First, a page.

Intervention Intervention speech

On Saturday I spoke at a forum as part of the ‘Intervention Intervention’ exhibition.  This is a powerful and profound exhibition of artists responding to the draconian Northern Territory intervention and the forum was a great opportunity to discuss the many issues involved.  It was also a great honour to be on a panel with Professor Larrissa Behrendt as we eagerly wait and see if she will be pronounced Australian of the Year.

Below is a copy of a speech I gave to open the forum.  The exhibition continues at ‘At the Vanishing Point’ Gallery, King St Newtown until the 30th of January.

The panel at the Intervention Intervention forum, with artist Teena McCarthy (left) and Larissa Behrendt

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REDCOATS, COLONISATION AND THE NT INTERVENTION iNTervention Intervention Forum Speech 22 January 2011

I would like to acknowledge that we are meeting on Aboriginal land and pay my respects to the elders past and present. This land was never ceded, sold, traded or given away. It is still Aboriginal land, it always was and it always will be.

When the British arrived in 1788 they claimed the land of the First Australians as if the occupants did not exist and came up with the terrible notion of Terra Nullius which obliterated the original Australians as if they were non human.

This is the great crime that White Australia was built on and it is a theme that permeates the wonderful work of Uncle Gordon Syron whose painting here today mentions those redcoats who represent the devastating invasion forces of the British Empire.

Uncle Gordon’s work has a constant theme and images of the arrival of the redcoats whether it’s his series of paintings on the arrival of the first fleet as viewed through the Sydney Harbour heads or the sinister presence of redcoats in his other landscapes and paintings.

Two of Gordon’s paintings hang in my office and the presence of the redcoats in them is a constant reminder of the invasion and occupation of Australia by her majesty’s finest British colonial oppressors.

Uncle Gordon’s redcoats are not just the troops that sailed through the Heads with the First Fleet, they are symbolic of generations of repression and discrimination. Oppression that continues to this day and is at its most obvious in the Northern Territory Intervention.

Today the colour of the redcoats has changed to blue but the heel of the boot is just the same. I acknowledge here the painting by Teena McCarthy which shows the imprint of that boot on remote land and communities.

Unlike the colonisation of other countries like America and New Zealand there were no treaties made and signed between the British and the original inhabitants of Terra Australis. Of course treaties involve an agreement between two parties and the British had negated the original Australians by saying the land was nullius or empty.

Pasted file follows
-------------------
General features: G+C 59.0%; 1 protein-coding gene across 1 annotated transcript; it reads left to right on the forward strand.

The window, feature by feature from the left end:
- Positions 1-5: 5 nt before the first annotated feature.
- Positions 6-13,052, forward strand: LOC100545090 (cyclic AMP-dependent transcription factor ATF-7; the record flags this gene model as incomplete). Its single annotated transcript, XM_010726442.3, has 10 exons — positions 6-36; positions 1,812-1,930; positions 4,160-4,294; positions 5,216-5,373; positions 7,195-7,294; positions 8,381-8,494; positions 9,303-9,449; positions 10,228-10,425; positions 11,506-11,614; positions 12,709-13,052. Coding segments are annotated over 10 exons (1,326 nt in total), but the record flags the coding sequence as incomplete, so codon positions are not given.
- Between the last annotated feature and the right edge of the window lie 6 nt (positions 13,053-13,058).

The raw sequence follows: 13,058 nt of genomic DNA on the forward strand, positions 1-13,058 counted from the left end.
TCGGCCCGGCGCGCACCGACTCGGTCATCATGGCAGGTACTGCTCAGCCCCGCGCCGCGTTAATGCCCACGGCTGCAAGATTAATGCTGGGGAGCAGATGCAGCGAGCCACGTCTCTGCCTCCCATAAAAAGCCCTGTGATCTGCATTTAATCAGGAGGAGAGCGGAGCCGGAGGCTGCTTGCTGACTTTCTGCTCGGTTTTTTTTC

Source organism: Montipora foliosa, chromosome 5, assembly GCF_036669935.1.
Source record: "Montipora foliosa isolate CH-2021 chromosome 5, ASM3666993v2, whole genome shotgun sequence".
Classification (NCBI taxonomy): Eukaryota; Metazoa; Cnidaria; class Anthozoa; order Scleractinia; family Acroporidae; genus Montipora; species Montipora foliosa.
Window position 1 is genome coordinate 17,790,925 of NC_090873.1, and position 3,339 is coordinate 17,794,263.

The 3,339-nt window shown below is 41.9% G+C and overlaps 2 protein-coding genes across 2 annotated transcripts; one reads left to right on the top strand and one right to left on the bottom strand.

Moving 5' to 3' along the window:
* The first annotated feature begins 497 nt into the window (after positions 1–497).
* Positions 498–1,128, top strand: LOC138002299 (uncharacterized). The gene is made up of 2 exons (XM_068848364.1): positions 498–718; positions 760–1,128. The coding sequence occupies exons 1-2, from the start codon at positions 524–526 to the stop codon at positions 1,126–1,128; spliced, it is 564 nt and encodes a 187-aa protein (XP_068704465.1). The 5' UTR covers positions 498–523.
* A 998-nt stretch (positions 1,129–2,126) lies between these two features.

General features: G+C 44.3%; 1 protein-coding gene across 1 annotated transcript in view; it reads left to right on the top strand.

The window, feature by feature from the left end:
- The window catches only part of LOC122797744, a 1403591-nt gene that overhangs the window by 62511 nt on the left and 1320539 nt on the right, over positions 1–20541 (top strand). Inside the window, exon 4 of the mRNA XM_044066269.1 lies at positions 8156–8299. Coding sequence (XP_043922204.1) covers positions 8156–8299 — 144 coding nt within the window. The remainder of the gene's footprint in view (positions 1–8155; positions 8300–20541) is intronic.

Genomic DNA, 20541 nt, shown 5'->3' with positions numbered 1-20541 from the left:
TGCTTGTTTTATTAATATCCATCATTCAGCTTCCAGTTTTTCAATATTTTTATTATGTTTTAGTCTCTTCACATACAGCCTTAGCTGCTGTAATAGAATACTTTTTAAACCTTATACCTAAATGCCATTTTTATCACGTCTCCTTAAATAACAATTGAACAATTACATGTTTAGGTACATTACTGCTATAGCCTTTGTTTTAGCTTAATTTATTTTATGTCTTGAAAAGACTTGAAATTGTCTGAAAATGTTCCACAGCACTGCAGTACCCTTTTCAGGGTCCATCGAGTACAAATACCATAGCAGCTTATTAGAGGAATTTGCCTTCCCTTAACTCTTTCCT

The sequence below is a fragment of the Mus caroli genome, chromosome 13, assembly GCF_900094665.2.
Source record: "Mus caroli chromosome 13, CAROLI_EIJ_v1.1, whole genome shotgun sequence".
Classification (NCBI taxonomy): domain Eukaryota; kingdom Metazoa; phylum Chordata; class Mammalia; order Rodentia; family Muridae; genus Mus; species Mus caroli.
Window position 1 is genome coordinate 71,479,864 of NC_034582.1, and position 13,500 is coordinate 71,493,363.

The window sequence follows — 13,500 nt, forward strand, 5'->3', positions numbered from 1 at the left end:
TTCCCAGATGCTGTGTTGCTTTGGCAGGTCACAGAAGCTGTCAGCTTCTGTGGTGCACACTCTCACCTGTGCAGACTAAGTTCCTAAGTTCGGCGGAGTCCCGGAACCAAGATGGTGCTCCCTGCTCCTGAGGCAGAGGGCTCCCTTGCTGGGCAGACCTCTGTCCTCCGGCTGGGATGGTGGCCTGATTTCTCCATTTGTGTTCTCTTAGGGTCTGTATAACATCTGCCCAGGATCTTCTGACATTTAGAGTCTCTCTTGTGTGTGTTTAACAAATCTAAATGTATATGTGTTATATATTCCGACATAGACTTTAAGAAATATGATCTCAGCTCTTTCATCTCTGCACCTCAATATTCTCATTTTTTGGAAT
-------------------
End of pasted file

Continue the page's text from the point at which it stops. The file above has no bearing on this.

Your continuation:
Thus there was no need to acknowledge Aboriginal sovereignty, to make treaties or compensate the landowners. The Greens support both treaty and just compensation for this great wrong that colonisation has created.

Across the world we have seen that colonisation has really meant the repression and oppression of indigenous populations whose culture is rapidly destroyed for the alien values of the colonial power.

To achieve this hegemony the colonisers begin a process of genocide that ranges from massacres to assimilation in a global attempt to wipe out the diversity and uniqueness of indigenous peoples and create a Eurocentric world.

In Australia we have seen British colonialism at its most ruthless and throughout the 222 years of settlement a concerted effort has been mounted to control and destroy Aboriginal culture and society.

The most recent expression of this oppression is the Northern Territory Intervention which follows a history of massacres, dispossession, of confining Aboriginal people on church run missions, taking the wages of those who worked, removing children from their families in the Stolen Generations and trying to breed Aboriginality out of society by assimilation policies.

Policies that have aimed to destroy Aboriginal language, culture and custom.

The Intervention is the last straw in this history of oppression and discrimination and is a final attempt to destroy one of the oldest cultures in the world.

The attack on remote communities, the leasing of Aboriginal land by the government in exchange for housing, the introduction of Basics Cards, the closing of community run services, the attack on language and the attempts to force nomadic people into town centres are all part of this slow genocide.